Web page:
Newly industrialized countries like the Philippines, Iran, Mexico, and Turkey (who all belong to the Next Eleven Economies) have relatively young workforces, allowing for a potentially more ambitious and energetic manpower. A demographic sweet spot is expected to accelerate economic growth in these countries. To further emphasize just how important it is to have a predominantly young labor pool, many of today’s most successful entrepreneurs are considered millennials—and most of them have great contributions to the rapidly digitalizing world.

 

 

The Bottom-line

 

Investors who limit themselves to investing in just one country are missing out on a world of opportunities. Fortunately, there are offshore financial services companies that can help investors expand their horizons and have access to global markets with relative ease and security. This should make it a lot more convenient for them to tap into new and state-of-the-art investment instruments and boost their portfolio’s potential for robust and sustainable growth.

 

For more information about international investing, read blogs on LOM Financial.

Emerging markets: Why NOW is the best time to ‘globalize’ your portfolio

China, India, and Brazil have rapidly risen as economic giants over the last few decades, with economies thumping those of the United Kingdom, Germany, Japan, and even the United States (in terms of purchasing power parity GDP). In the next several years, more countries from the developing world will emerge as financial juggernauts, possibly creating new opportunities for international investors to find new green pastures where they could park and grow their money.

 

Image source: cnbc.com

 

According to Business Insider, the following countries are set to make significant impacts on financial markets and the global economy as a whole (in no particular order) within the next few decades:

 

Indonesia

The world’s largest archipelago, Indonesia has for the most part of its history anchored its economy on commodities, such as mineral fuels and lumber. However, such sectors will eventually stagnate and the economy will start capitalizing on services and manufacturing. The economy will also benefit from better infrastructure and a streamlined bureaucracy.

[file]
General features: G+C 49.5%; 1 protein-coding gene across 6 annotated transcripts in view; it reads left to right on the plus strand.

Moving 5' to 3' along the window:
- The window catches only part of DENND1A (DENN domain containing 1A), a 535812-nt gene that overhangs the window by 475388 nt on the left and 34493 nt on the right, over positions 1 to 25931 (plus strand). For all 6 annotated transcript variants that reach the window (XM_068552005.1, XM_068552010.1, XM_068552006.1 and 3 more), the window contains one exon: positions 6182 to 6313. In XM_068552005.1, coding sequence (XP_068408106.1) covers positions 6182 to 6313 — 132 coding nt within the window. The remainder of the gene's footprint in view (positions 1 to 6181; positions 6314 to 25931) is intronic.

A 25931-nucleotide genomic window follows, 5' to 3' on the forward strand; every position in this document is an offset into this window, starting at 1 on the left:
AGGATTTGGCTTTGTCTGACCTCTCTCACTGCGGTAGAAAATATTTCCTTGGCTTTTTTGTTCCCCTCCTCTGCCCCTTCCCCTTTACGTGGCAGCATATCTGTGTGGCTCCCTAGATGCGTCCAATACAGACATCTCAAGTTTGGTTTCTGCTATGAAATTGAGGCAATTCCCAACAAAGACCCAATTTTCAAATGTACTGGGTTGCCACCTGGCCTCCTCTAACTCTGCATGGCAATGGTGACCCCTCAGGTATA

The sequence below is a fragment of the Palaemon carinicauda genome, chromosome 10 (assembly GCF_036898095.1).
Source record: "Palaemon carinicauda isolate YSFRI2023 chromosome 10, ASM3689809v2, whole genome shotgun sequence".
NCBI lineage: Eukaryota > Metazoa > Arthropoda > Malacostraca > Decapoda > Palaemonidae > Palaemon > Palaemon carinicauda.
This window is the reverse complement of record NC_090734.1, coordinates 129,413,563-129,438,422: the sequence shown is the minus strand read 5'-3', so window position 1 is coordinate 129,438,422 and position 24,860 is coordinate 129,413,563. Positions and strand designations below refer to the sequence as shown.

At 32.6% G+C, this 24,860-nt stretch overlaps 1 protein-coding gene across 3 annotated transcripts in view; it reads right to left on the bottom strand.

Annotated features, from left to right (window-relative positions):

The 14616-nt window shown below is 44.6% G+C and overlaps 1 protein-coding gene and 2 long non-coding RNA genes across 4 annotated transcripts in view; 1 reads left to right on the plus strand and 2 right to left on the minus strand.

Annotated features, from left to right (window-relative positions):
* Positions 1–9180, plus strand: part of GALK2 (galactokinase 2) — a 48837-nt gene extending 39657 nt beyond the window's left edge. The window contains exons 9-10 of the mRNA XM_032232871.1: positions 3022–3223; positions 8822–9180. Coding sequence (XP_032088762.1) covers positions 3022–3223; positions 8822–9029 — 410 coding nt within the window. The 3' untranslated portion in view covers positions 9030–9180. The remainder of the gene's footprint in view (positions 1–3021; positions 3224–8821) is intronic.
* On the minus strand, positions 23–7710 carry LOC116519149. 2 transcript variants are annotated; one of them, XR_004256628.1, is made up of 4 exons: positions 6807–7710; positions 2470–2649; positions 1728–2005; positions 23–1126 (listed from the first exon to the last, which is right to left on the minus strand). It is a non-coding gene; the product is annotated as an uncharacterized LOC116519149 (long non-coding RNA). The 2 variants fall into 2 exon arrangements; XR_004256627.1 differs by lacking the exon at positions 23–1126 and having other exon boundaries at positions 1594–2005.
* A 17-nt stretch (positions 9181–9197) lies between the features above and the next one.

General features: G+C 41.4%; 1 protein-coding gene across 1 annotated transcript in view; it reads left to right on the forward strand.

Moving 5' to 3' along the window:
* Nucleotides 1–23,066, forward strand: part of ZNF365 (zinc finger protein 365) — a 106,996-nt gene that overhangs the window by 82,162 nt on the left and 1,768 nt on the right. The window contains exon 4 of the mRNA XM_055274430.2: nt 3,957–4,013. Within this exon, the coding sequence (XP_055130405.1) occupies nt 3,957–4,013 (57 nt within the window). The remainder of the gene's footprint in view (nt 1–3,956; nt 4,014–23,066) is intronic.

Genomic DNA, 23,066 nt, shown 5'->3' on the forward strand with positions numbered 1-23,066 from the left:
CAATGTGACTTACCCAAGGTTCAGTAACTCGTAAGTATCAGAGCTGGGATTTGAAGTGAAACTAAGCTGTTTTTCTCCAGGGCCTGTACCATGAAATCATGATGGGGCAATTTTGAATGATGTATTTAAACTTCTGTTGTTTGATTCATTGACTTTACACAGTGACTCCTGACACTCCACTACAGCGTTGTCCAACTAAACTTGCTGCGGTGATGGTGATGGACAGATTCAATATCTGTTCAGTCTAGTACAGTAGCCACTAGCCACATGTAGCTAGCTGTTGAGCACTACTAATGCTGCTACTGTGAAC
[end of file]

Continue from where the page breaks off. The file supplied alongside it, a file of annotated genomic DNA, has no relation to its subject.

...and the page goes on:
Egypt

The rapidly urbanizing Egypt will see significant improvements in its real estate sector. Other industries such as tourism, energy, and Information Technology will also skyrocket. The IT sector, most especially, has been stimulated by next-gen Egyptian entrepreneurs strongly supported by the government.

 

Bangladesh

With a huge labor force, extensive arable lands, and one of the largest banking sectors in South Asia, Bangladesh has been listed as one of the ‘Next Eleven’ emerging markets. It will also develop into a global manufacturing hub in the coming years.

 

Image source: travelbrochures.org

 

Pakistan

The textile and automotive sectors in Pakistan have seen dramatic growth over the last few years and they aren’t showing any signs of slowing down. Improving domestic energy supply and growing manufacturing investment would also spur further economic progress.

 

Philippines

Currently the biggest business process outsourcing (BPO) center in the world, the Philippines will continue to develop into a leading human resources powerhouse. It also posted one of the Asia-Pacific region’s highest GDP growth rates in 2015 and forecasts continue to be positive. Robust private consumption, a booming construction sector, and ongoing business environment reforms are also making the country more conducive for both foreign and local investments.

 

Tap into the financial potential of these emerging markets through the services of offshore financial management firms. Visit this WEBSITE for assistance.